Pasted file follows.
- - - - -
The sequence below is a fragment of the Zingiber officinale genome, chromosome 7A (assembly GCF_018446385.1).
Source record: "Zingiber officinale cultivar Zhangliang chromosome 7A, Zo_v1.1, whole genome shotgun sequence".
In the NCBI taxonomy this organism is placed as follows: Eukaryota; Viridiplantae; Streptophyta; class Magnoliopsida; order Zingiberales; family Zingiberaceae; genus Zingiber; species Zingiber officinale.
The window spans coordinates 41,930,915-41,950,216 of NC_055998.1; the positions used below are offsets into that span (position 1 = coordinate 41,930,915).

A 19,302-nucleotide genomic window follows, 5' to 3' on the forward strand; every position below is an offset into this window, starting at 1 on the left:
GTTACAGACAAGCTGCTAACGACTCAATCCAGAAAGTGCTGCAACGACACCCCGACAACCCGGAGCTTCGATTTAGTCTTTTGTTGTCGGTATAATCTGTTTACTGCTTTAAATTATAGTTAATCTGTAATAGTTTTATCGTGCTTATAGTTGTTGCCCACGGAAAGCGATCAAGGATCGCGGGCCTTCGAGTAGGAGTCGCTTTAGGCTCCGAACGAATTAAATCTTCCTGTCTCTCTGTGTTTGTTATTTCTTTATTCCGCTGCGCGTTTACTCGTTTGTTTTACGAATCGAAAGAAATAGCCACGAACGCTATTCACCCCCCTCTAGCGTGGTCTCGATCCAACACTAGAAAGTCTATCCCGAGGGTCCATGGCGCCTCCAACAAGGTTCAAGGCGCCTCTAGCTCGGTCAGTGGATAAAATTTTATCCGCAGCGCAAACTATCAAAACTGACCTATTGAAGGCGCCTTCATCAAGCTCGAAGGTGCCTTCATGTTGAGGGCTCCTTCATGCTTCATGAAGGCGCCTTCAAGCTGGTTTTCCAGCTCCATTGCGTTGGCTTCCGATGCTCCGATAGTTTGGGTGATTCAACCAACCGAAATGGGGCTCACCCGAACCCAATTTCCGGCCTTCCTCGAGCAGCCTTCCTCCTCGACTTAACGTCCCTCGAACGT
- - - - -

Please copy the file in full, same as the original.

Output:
The sequence below is a fragment of the Zingiber officinale genome, chromosome 7A (assembly GCF_018446385.1).
Source record: "Zingiber officinale cultivar Zhangliang chromosome 7A, Zo_v1.1, whole genome shotgun sequence".
In the NCBI taxonomy this organism is placed as follows: Eukaryota; Viridiplantae; Streptophyta; class Magnoliopsida; order Zingiberales; family Zingiberaceae; genus Zingiber; species Zingiber officinale.
The window spans coordinates 41,930,915-41,950,216 of NC_055998.1; the positions used below are offsets into that span (position 1 = coordinate 41,930,915).

A 19,302-nucleotide genomic window follows, 5' to 3' on the forward strand; every position below is an offset into this window, starting at 1 on the left:
GTTACAGACAAGCTGCTAACGACTCAATCCAGAAAGTGCTGCAACGACACCCCGACAACCCGGAGCTTCGATTTAGTCTTTTGTTGTCGGTATAATCTGTTTACTGCTTTAAATTATAGTTAATCTGTAATAGTTTTATCGTGCTTATAGTTGTTGCCCACGGAAAGCGATCAAGGATCGCGGGCCTTCGAGTAGGAGTCGCTTTAGGCTCCGAACGAATTAAATCTTCCTGTCTCTCTGTGTTTGTTATTTCTTTATTCCGCTGCGCGTTTACTCGTTTGTTTTACGAATCGAAAGAAATAGCCACGAACGCTATTCACCCCCCTCTAGCGTGGTCTCGATCCAACACTAGAAAGTCTATCCCGAGGGTCCATGGCGCCTCCAACAAGGTTCAAGGCGCCTCTAGCTCGGTCAGTGGATAAAATTTTATCCGCAGCGCAAACTATCAAAACTGACCTATTGAAGGCGCCTTCATCAAGCTCGAAGGTGCCTTCATGTTGAGGGCTCCTTCATGCTTCATGAAGGCGCCTTCAAGCTGGTTTTCCAGCTCCATTGCGTTGGCTTCCGATGCTCCGATAGTTTGGGTGATTCAACCAACCGAAATGGGGCTCACCCGAACCCAATTTCCGGCCTTCCTCGAGCAGCCTTCCTCCTCGACTTAACGTCCCTCGAACGT